When Lisa Langley founded Emerge Capital Management, her mission was to service smaller managers with strong performance and compelling stories who had been neglected. Today, she's bringing that same approach to Emerge Canada
In more than 30 years in the financial industry, Lisa Langley’s experiences have taken her from Canada to the US to Scotland. Seeing how the industry works in different countries gave Langley the idea to focus on smaller, lesser-known managers, to provide them with service and support that they couldn’t find elsewhere. In 2016, she founded Emerge Capital Management in the US based on that idea; last year, she expanded on it with the founding of Emerge Canada. Today, as Emerge Canada celebrates the one-year anniversary of its first suite of ETFs, she says she’s just getting started.
Langley was exposed to the industry early on, growing up with a father who was an advisor. “I had experience from an early age, helping my father with paperwork,” she says. “I developed a love for the industry. I understood how he earned a living and the importance of client relationships.”
Yet Langley decided that she was more comfortable on the institutional side of the industry, helping multiple advisors rather than building her own book of business. She began her career with T. Rowe Price, then had the opportunity to come to Toronto and began working with CIBC, where she helped launch CIBC Financial Planning and later joined First Asset.
“At First Asset, we launched First Asset Advisory Services, the first separately, independently managed accounts supplier in Canada,” she says. “Prior to that, they were only offered at bank-owned firms – there was no way for an advisor to move separate accounts in kind. We worked very hard, built very quietly, got everything in place and had record growth. It was highly disruptive, enabling advisors to move to different firms and take accounts with them.”
After First Asset was sold, Langley moved to the regulatory side, taking a compliance role with what is now IIROC, before accepting a position in Scotland. When she returned to North America, it was with a boutique investment management firm called Sandhill Investment Management, where she laid the groundwork for Emerge.
“We came to an arrangement where I got a distribution contract to start my own firm: Emerge. It was with Sandhill’s full support,” she explains. “Since then, we have learned what we are good at, how to build out a team, gather assets and work in a niche way. The name Emerge represents those who are emerging, trying to do something different with excellence. Each manager we currently support stands out with us for that.”
In early 2019, Langley expanded Emerge north of the border, founding Emerge Canada. “We have been fortunate to have a great team in Canada and the US,” she says. “We share expertise, behind-the-scenes things and leverage resources so both succeed individually.”
Running both a US and a Canadian business brought the challenge of bridging two very different environments, but based on her experiences in both countries, Langley felt she could find success where others had failed.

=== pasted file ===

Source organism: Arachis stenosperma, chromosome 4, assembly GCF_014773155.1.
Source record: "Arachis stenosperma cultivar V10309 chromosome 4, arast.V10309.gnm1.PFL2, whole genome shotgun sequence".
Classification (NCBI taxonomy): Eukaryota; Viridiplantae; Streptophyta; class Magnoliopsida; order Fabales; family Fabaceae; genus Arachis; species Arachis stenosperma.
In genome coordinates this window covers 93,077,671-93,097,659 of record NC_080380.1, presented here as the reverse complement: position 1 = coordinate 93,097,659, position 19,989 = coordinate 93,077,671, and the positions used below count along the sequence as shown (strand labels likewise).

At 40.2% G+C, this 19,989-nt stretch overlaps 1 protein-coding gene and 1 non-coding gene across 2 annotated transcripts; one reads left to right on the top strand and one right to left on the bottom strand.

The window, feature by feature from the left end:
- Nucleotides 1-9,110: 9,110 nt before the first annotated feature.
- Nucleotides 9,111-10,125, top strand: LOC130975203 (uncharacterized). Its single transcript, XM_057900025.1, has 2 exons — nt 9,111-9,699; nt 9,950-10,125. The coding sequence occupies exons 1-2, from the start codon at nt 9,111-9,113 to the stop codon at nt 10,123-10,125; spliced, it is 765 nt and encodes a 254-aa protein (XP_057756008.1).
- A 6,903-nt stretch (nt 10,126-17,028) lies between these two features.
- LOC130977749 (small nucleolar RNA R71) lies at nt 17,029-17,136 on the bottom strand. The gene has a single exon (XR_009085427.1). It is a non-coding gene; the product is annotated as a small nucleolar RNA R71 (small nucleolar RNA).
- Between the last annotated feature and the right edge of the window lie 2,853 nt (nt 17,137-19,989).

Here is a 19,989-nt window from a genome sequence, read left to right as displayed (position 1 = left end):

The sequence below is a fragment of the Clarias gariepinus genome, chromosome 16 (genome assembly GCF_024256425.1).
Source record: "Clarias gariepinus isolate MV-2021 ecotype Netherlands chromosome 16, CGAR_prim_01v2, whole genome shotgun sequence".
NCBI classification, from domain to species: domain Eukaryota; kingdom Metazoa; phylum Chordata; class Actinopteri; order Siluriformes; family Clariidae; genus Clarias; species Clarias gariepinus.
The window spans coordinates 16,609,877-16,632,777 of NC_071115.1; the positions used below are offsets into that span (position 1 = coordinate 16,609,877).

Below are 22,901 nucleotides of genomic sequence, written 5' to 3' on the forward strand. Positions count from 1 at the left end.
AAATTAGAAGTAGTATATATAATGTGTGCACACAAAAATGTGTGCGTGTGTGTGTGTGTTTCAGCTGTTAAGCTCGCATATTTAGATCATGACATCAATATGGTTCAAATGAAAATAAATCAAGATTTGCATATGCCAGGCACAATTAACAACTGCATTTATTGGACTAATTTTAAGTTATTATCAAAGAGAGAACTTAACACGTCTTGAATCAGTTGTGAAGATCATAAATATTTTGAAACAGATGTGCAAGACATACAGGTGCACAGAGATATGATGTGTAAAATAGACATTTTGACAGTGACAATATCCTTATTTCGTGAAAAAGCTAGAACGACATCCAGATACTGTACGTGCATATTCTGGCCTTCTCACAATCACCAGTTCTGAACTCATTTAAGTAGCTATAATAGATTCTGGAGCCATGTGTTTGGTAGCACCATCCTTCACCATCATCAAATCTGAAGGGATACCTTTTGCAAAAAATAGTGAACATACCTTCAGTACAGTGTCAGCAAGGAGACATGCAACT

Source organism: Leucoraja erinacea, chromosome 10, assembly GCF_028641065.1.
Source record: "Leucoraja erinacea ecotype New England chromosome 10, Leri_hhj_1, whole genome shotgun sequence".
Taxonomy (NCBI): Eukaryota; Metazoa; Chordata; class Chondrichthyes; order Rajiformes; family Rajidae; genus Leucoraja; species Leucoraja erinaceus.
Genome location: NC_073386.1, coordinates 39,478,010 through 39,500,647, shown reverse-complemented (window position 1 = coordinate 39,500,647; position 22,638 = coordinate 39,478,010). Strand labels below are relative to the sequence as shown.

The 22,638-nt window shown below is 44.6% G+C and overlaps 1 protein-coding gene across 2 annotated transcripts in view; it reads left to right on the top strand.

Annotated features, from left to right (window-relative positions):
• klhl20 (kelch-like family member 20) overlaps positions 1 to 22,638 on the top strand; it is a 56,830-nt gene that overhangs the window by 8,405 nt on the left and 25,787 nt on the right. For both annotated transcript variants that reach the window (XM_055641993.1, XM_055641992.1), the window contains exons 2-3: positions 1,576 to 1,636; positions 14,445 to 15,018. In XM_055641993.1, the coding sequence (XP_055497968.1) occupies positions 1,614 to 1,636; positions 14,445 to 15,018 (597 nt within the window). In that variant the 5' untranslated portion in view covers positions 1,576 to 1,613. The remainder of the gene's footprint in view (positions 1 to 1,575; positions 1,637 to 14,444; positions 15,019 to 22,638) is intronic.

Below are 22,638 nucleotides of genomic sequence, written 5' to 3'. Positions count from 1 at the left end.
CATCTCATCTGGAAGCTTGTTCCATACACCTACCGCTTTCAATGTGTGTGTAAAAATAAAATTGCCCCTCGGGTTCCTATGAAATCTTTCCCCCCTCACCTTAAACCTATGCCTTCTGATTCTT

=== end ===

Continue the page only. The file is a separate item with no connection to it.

“Very few organizations have a seamless North American offer,” she explains. “You have seen US companies come to Canada who didn’t appreciate the culture, failed and left. Then, you have others who look at the US and partner with other firms, and then their story gets lost because the US brand is so big. I don’t think there has been a successful North American firm that helps Canadian asset managers enter the US market and helps new US managers successfully enter the Canadian market. It has always been something I wanted to do – connect the dots and have that seamless offering.”
In doing so, Langley is proving that there are no limits to being small. Last year, Emerge launched its first suite of Canadian ETFs: five actively managed thematic funds focused on the evolution of technology, subadvised by ARK Invest.
“ARK has an amazing story that very few people know. They built a research organization that focuses on their core themes: genomics, automation, fintech, next-generation internet and deep learning. They took research analysts from those industries and taught them to do the financial piece. They have shared their research and have created actively managed ETFs in the most difficult areas that are so unique. It has been a tremendous benefit for our first suite of ETFs to be with them.”
Room to grow
With that ETF suite approaching the one-year mark, Langley is turning her attention to Emerge’s future growth. “We’d like to introduce new fund families in Canada in 2020 and are planning to expand the separate accounts roster,” she says. “We’d also like to build out the team and remote servicing capabilities. We are building a sustainable wealth management organization that focuses on diversity – diversity of talent in managers and diversity in our team. We are advocates of that and making good strides.”
While growth and diversity are the goals, Langley recognizes they’re also challenges. She says her role as CEO of Emerge Canada has been the biggest challenge of her career, but she believes it’s important to have confidence in decisions and keep moving forward.
“People told me when I tested my business case for Emerge that it’s going to be tough focusing on managers no one has heard of, but that’s exactly what I did,” she says. “If you believe you can do it, you truly can, but you must stay committed and not sway.”